The burning of “monigotes”, an Ecuadorian tradition.
Updated: Feb 4, 2022
The burning of “monigotes” (puppets), otherwise known as the "old years," began in Ecuador in 1842 when we were going through a yellow fever pandemic. The tradition was born in Guayaquil where they began taking the old clothes of the deceased, filling the clothes with straw, and then burning the puppet. The thought was that the virus would be scared away and eliminated by fire. This tradition goes back thousands of years and it has its origin in the roots of Christian, Mayan and Garífuna traditions. Between the 5th and 6th centuries in Greece the tradition was that the king was burned alive at the end of his reign and after many years a wooden king was burned to symbolise and continue this tradition. The act was always carried out on the top of a mountain and traditions varied from region to region, but the meaning of it was always the same, burning the old to make way for the new.
In Ecuador, the puppets are no longer just simple rag dolls or cardboard stuffed with straw. The puppets are now extravagant works of art, made to honor science fiction figures, presidents, cartoons, soccer players, and celebrities of all kinds. These puppets are put on display all over Ecuador in cities such as Guayaquil, Quito, and Cuenca. In Guayaquil the puppets line the streets of the suburbs and in Quito the puppets will be on display until January 16th near the Middle of the World (Mitad del Mundo). But you won't want to miss the contest for the best “old year” either, which is held in Cuenca. Although the tradition is to burn the puppets, it should be noted that they take months of complex construction to create. Because of this, many of the puppets will never be burned or sold and will be kept as a symbol of hard work into the new year.
Ecuador is a country marked by rituals, since its inception as a free and fertile land, its native people worshiped the moon and the sun and believed in the Andean worldview. As a people that come from the Incas, our customs are similar to those of our ‘sister’ Latin American countries, who value rituals as immeasurable traditions. Unfortunately though, many traditions and rituals have been forgotten since newer generations have stopped practicing them. One of these traditions is that of the “Viudas,” or Widows. These are men disguised as women, wearing long black or tiny dresses, and dawning caricatured features of the feminane image such as large breasts and buttocks. In Ecuador, this custom accompanies the burning of “old years.” Widows go out on December 31 to make jokes and dance prior to the great burning of the puppets. The widows close the main streets of the towns, cantons, and cities to carry out their charades, stopping traffic by approaching the windows of the cars and ensuring that they cannot pass without leaving a contribution. Then they end the night by eating, drinking, and playing games with whatever they have collected throughout the day.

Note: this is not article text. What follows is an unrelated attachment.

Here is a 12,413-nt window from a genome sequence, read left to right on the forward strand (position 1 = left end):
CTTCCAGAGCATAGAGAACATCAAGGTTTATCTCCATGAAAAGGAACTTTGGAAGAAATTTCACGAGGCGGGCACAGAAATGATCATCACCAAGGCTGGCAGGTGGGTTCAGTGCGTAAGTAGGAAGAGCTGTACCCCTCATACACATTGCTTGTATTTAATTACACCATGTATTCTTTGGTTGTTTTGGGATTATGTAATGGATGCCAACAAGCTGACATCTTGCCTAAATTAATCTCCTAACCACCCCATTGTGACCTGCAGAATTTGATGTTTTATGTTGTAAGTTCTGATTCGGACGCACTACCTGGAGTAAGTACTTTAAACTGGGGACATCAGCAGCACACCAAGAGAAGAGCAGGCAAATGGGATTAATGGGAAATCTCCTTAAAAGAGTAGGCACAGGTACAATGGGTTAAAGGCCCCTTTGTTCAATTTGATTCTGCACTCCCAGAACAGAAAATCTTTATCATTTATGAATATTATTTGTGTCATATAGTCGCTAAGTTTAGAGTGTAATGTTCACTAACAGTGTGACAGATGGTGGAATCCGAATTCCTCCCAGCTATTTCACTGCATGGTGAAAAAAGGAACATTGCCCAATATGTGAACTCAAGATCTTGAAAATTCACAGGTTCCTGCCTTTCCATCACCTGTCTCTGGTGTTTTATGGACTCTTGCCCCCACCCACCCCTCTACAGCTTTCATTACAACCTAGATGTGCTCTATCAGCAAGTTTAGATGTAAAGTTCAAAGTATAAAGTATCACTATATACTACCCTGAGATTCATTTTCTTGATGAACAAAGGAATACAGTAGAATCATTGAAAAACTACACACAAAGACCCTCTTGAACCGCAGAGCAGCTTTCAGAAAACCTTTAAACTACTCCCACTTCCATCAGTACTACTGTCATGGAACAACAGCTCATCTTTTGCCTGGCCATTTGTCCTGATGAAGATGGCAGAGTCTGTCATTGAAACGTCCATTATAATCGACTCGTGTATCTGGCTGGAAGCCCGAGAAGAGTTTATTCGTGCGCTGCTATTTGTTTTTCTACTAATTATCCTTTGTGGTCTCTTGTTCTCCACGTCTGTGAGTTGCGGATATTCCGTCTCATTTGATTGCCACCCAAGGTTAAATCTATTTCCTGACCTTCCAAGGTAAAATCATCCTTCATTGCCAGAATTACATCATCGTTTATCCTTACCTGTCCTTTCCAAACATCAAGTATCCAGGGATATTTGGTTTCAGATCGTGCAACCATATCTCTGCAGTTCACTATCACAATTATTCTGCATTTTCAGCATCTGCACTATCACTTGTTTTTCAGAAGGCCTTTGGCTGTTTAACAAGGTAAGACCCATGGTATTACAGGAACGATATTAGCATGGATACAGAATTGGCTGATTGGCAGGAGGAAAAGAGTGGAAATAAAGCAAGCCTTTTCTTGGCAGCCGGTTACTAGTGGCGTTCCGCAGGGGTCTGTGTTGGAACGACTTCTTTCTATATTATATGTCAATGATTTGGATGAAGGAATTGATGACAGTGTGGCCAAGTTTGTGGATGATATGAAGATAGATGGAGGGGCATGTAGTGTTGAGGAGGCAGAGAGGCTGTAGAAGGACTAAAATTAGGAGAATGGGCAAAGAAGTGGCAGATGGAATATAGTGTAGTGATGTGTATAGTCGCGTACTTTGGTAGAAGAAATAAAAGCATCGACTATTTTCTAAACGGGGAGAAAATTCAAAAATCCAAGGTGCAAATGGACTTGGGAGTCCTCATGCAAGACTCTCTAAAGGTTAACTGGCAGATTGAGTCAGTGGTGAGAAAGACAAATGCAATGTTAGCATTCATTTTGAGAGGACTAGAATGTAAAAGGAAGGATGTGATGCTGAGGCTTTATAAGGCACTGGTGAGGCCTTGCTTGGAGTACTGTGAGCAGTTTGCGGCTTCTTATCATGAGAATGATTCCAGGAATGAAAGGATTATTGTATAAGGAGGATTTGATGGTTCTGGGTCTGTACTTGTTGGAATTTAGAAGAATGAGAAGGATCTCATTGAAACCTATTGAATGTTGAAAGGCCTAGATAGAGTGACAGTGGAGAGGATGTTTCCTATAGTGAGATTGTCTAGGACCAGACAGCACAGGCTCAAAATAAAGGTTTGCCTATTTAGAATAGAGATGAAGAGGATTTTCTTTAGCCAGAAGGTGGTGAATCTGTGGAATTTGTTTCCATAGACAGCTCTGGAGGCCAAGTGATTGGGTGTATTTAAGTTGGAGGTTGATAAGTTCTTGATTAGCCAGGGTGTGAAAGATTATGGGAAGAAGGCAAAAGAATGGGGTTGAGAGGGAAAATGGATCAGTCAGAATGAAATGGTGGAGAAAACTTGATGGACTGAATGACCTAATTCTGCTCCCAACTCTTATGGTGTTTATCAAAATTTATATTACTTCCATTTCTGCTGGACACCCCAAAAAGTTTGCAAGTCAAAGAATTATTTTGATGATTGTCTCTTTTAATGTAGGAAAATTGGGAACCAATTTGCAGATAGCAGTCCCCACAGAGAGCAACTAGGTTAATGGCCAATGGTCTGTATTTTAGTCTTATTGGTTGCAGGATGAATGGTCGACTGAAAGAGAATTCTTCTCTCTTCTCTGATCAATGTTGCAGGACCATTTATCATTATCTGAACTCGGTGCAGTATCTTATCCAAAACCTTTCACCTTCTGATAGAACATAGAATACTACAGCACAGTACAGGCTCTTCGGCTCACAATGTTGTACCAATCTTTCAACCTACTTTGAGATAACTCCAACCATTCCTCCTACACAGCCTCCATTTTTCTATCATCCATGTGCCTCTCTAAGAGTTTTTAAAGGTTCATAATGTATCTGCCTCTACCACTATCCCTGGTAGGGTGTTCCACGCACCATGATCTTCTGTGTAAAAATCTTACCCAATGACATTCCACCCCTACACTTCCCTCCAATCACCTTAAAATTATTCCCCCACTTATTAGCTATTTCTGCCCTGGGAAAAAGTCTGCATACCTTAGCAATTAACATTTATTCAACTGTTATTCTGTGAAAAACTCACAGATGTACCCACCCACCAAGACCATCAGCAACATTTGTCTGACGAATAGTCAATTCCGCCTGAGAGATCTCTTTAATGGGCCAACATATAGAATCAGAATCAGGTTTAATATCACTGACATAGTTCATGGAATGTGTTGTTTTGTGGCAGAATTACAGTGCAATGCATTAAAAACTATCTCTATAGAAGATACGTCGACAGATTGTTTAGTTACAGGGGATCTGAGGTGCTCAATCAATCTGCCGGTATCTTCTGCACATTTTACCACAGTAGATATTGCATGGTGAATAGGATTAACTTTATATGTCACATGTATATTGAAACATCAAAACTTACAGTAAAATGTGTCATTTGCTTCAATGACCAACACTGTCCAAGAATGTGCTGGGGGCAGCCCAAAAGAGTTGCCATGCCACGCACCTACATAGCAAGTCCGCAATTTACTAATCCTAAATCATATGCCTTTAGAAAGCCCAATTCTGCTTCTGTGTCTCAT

Another forgotten tradition is the “Testamentos” or Wills of the widows. Along with the burning of the ‘old year,’ one of the funniest end-of-year traditions is reading the wills of each puppet. This usually includes friendly jokes and some embarrassing truths for the chosen person. Towns will generally choose a well known person in their community or sometimes a person who has been going through rough times. The wills coincide with the artifacts and clothing that are adorned on the puppets and are read as the puppets are dragged through the streets until it hits midnight. Then, right at midnight is when the burning of the puppets starts, and the real celebration begins!
There are many traditions that accompany the burning of the “old years” in Ecuador, and they are varied according to the religions practiced by the believers of the rituals. Among the most common are: the ritual of the 12 grapes, the use of yellow pants, having a glass of champagne, having a lentil dinner, running a suitcase around the block, sitting and standing up from a chair 12 times, making a puppet out of your old clothes and burning it, writing everything bad from the past year on a piece of paper and burning it with the puppet, taking baths, and creating concoctions. A less common tradition for women who hope to get pregnant in the new year is to drink a tall glass of warm milk as well, but all of these traditions can be found somewhere in Ecuador every year on December 31.
Ecuador, a country full of traditions, begins this 2022 with a different feeling in the air. Many postponed traditions, and long-awaited burnings, the last two years have not made it possible to enjoy the traditions that we are used to. But the meaning remains the same for everyone, a new year is symbolic of a new beginning, to start projects, and acquire new habits. Every January 1 we allow ourselves to be swept up by hope and joy, that maybe, just maybe, this year will bring us a few changes to make it better than the last. Here's to a bright and beautiful 2022.